Until the recent change in the Indonesian government, it was impossible to form unions to organize large scale meetings which were not government initiated. To the extent that there are local womens' organizations in rural areas, they have been government run, with the goal of teaching women to be good in their traditional roles as wife and mother and to be indoctrinated in government policies and programs. This reinforced the powerless circumstances in which most rural women find themselves. They have little in the way of educational opportunities, contraception is viewed entirely as a woman's responsibility and they are pressured to "choose" from a limited range of methods, and the fact that women are expected to perform heavy physical labor in addition to domestic chores and social obligations.In the coastal area of North Sumatra in which Lely lives and works, not unlike many of the other extremely poor coastal regions of the archipelago, the men work as fishermen and migrant plantation laborers leaving home for long periods of time. Isolation and a lack of security, not knowing if their husbands will return or how they will pay for next week's food, is an integral part of the reality of these women's lives.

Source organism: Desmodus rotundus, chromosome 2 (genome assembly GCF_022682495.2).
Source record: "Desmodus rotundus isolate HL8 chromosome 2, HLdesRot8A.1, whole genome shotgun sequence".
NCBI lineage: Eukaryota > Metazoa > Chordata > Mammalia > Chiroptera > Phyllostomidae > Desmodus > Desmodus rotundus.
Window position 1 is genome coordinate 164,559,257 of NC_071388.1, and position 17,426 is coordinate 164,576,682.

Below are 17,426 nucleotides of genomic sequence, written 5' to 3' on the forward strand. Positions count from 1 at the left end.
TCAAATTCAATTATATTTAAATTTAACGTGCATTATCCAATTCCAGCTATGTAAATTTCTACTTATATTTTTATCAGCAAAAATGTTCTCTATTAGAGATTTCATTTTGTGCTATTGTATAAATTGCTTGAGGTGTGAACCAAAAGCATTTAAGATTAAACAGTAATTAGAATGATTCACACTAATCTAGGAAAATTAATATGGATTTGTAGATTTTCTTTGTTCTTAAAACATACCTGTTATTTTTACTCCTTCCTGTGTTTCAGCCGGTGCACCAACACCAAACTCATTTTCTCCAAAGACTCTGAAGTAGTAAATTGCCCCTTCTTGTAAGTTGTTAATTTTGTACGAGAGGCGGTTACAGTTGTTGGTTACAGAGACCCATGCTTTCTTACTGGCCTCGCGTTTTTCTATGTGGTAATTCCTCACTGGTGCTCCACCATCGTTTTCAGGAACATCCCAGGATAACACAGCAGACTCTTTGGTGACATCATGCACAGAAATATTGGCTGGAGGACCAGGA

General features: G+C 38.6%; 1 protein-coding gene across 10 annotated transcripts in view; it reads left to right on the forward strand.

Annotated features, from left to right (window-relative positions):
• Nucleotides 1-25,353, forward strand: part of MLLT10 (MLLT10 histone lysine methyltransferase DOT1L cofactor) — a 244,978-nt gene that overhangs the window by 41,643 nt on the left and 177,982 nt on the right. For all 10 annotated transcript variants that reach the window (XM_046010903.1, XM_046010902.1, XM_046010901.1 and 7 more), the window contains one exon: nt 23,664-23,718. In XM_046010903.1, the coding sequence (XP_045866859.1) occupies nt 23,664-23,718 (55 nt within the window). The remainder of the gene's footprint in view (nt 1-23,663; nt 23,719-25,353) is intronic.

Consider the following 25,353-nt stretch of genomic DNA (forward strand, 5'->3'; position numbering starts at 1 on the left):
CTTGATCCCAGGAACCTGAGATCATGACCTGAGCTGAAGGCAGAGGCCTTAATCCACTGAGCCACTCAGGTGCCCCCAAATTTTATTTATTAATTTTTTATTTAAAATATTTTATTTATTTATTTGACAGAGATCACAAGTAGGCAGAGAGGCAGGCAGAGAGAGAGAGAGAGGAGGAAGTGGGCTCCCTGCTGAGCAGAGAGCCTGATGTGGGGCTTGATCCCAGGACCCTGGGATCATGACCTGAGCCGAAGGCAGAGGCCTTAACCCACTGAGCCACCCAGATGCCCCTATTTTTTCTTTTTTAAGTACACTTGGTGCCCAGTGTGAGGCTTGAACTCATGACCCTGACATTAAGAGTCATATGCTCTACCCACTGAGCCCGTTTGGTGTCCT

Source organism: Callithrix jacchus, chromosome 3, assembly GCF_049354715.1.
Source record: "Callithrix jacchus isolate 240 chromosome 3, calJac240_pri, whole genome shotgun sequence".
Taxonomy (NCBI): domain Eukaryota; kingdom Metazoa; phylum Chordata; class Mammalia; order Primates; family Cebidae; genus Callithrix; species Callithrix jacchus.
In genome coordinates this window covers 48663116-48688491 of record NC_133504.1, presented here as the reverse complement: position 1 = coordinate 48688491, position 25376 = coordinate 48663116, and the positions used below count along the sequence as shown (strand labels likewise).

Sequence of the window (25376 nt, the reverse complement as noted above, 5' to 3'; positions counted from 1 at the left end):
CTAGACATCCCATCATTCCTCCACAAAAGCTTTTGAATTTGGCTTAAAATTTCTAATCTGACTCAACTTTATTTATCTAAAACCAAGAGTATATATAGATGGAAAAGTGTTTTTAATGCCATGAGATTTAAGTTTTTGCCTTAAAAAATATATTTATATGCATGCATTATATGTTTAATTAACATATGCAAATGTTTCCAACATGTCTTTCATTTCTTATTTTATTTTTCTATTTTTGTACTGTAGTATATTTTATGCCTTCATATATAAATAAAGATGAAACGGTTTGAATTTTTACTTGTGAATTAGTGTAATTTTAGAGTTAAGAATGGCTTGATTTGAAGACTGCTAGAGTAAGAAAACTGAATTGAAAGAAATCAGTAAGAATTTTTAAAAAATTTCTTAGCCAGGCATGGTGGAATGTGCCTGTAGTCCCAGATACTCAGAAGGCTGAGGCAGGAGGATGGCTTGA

Working together with a friend, in 1990 Lely set up an after school program for children (Sanggar Belajar Anak) near her village and once a month they held meetings together with the children's mothers. In these meetings they began to discuss women's issues and concerns, as well as strategies for organizing village women. They also began to network with NGOs in Medan, North Sumatra involved in women's issues. As a result of these activities, in 1990, HAPSARI (Harapan Desa Sukasari or Hope of Sukasari Village), the NGO in which Lely is still involved, was established.